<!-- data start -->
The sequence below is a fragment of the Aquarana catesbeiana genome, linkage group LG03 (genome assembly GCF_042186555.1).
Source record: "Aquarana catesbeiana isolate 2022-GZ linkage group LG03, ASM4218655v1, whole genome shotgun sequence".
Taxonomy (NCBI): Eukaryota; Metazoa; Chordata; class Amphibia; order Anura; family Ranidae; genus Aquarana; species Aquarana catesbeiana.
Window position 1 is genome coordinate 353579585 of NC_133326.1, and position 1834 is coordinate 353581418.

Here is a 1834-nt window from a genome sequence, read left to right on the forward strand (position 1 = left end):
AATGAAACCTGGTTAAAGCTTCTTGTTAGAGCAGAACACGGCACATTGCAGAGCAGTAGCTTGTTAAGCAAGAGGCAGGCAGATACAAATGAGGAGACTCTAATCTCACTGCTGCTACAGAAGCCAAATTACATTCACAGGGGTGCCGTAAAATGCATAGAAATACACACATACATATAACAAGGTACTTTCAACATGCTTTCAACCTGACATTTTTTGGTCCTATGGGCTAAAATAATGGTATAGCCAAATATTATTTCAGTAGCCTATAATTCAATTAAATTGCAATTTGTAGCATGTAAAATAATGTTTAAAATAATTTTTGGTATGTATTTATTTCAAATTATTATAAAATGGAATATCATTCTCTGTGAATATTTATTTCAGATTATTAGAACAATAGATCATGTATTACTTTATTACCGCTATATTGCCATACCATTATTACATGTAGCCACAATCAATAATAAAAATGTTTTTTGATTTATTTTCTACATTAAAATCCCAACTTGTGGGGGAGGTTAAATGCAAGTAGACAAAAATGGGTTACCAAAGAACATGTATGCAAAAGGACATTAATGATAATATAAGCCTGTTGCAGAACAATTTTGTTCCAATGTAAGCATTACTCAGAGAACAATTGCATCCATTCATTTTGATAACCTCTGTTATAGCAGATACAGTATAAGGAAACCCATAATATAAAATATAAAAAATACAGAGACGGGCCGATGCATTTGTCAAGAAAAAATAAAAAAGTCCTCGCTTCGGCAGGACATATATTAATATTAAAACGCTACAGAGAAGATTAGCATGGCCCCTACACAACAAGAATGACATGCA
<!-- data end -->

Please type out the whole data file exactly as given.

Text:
The sequence below is a fragment of the Aquarana catesbeiana genome, linkage group LG03 (genome assembly GCF_042186555.1).
Source record: "Aquarana catesbeiana isolate 2022-GZ linkage group LG03, ASM4218655v1, whole genome shotgun sequence".
Taxonomy (NCBI): Eukaryota; Metazoa; Chordata; class Amphibia; order Anura; family Ranidae; genus Aquarana; species Aquarana catesbeiana.
Window position 1 is genome coordinate 353579585 of NC_133326.1, and position 1834 is coordinate 353581418.

Here is a 1834-nt window from a genome sequence, read left to right on the forward strand (position 1 = left end):
AATGAAACCTGGTTAAAGCTTCTTGTTAGAGCAGAACACGGCACATTGCAGAGCAGTAGCTTGTTAAGCAAGAGGCAGGCAGATACAAATGAGGAGACTCTAATCTCACTGCTGCTACAGAAGCCAAATTACATTCACAGGGGTGCCGTAAAATGCATAGAAATACACACATACATATAACAAGGTACTTTCAACATGCTTTCAACCTGACATTTTTTGGTCCTATGGGCTAAAATAATGGTATAGCCAAATATTATTTCAGTAGCCTATAATTCAATTAAATTGCAATTTGTAGCATGTAAAATAATGTTTAAAATAATTTTTGGTATGTATTTATTTCAAATTATTATAAAATGGAATATCATTCTCTGTGAATATTTATTTCAGATTATTAGAACAATAGATCATGTATTACTTTATTACCGCTATATTGCCATACCATTATTACATGTAGCCACAATCAATAATAAAAATGTTTTTTGATTTATTTTCTACATTAAAATCCCAACTTGTGGGGGAGGTTAAATGCAAGTAGACAAAAATGGGTTACCAAAGAACATGTATGCAAAAGGACATTAATGATAATATAAGCCTGTTGCAGAACAATTTTGTTCCAATGTAAGCATTACTCAGAGAACAATTGCATCCATTCATTTTGATAACCTCTGTTATAGCAGATACAGTATAAGGAAACCCATAATATAAAATATAAAAAATACAGAGACGGGCCGATGCATTTGTCAAGAAAAAATAAAAAAGTCCTCGCTTCGGCAGGACATATATTAATATTAAAACGCTACAGAGAAGATTAGCATGGCCCCTACACAACAAGAATGACATGCA